Review

Let Her Be

Lisa Unger

In a story that takes the reader on an emotional exploration of a broken man, Lisa Unger offers a roadmap that is anything but linear. A great short story that delivers an impactful punch but remains placid throughout. Perfect for a warm and cozy getaway from the busyness life offers up!

Will is an author who’s looking for his first book deal, though this seems to be the least of his worries. His life has been without a clear purpose since his suicide attempt and he still marvels that the woman he pushed away so violently was the one who saved him. Anisa’s long gone, but her spirit still populates his every thought.

While meeting with a mutual friend, Emily, Will seeks to determine if any recent news of Anisa exists. Of course, there is the strong social media presence that she has left—a digital breadcrumb trail—but it is not enough for Will. While his psychologist wants him to push out the emotions and start fresh, Will cannot help but pick at this one scab. Emily has nothing concrete to offer, as though Anisa has built a wall and left everyone on the outside. 

In an attempt at some closure or to pique his curiosity, Will and Emily embark on an adventure of their own to find Anisa. Their travels help Will come to terms with other issues from his past, though emotions still circle the drain and he is none the wiser to what happens. Yet, Emily has her own emotions that she is trying to decipher, as well as a secret that might help Will let Anisa be, once and for all!

As with all the other HUSH collection I have read to date, Lisa Unger’s writing is entirely new to me. I came upon this book and thought it was best to start with something a little quicker before committing to a full-length novel. Now that I had the chance with this story, I am eager to see what else there is to discover.

Unger creates her Will character as someone who is full of complexity and yet proves to be quite simple. He is still emotionally vulnerable from the loss of Anisa and stunted from the attempt to end his life. Trying to make a name for himself, Will relies on others to keep him stable, from parents who protect him to Emily, who seeks to help him fill in all the blanks. There are glimpses of backstory here, though much is lived in the present. As with many short stories, Unger has little room to develop her character, forcing the reader to love or hate him from the get-go.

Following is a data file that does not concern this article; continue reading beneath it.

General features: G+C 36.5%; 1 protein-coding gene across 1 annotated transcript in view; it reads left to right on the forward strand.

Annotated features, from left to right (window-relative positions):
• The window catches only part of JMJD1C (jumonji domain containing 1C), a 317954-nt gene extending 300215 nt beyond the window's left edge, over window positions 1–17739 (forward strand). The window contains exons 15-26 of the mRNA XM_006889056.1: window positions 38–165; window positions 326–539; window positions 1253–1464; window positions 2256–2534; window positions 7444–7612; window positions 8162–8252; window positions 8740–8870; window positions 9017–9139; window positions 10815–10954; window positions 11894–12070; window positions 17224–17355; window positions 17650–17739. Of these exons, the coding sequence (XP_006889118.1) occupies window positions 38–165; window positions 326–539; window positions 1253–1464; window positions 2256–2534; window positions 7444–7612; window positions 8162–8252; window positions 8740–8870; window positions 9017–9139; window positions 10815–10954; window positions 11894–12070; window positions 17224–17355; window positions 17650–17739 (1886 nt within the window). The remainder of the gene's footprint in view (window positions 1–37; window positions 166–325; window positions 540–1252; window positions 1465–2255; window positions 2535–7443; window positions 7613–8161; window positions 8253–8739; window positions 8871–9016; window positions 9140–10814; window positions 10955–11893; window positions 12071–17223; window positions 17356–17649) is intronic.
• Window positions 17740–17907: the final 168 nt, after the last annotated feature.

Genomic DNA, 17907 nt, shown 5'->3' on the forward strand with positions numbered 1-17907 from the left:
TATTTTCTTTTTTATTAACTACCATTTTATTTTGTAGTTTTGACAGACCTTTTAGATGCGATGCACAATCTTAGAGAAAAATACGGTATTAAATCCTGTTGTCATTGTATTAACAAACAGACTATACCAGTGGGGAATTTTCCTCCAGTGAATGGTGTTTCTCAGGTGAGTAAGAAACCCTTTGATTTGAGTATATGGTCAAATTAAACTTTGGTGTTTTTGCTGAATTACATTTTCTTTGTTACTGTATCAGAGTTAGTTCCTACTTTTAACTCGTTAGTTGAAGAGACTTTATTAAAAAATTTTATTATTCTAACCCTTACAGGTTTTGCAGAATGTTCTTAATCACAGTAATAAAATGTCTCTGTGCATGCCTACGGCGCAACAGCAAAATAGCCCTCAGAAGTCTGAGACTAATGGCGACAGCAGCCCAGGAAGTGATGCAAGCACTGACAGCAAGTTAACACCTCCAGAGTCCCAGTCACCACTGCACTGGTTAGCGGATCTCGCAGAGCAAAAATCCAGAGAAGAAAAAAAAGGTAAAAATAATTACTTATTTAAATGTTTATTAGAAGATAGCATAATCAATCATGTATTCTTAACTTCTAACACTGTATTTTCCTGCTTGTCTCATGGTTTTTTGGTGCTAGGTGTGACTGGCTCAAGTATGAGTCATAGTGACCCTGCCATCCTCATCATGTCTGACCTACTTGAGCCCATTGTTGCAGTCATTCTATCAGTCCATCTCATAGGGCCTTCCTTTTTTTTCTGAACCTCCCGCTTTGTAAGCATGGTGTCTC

The story itself clipped along fairly well. It was more an emotional onion peeling than one of action and adventure. Unger uses the slow reveal of Will and his sentiments to fuel the larger Anisa mystery. The plot does evolve and the reader can see a few twists in the road, though much happens below the surface and it is the shifting of emotional headspace that proves to be the most significant ‘aha’ moment in the piece.

While the story is a single entry, there are a few section breaks that help provide a rest stop for the reader. Will seems to need this as much as the reader to gather thoughts and process what’s come to light, though Unger does well without the need for chapters. The narrative worked well and the dialogue pulled out the needed sentiments to keep the story from becoming a sob story for a lost love and a man mourning his mistakes. Not my usual fare, but I want to see what else Lisa Unger has to say, perhaps in something a little longer and full of action.

Kudos, Madam Unger, for this piece. I will be back to see if you’re one to add to my list of authors to follow!

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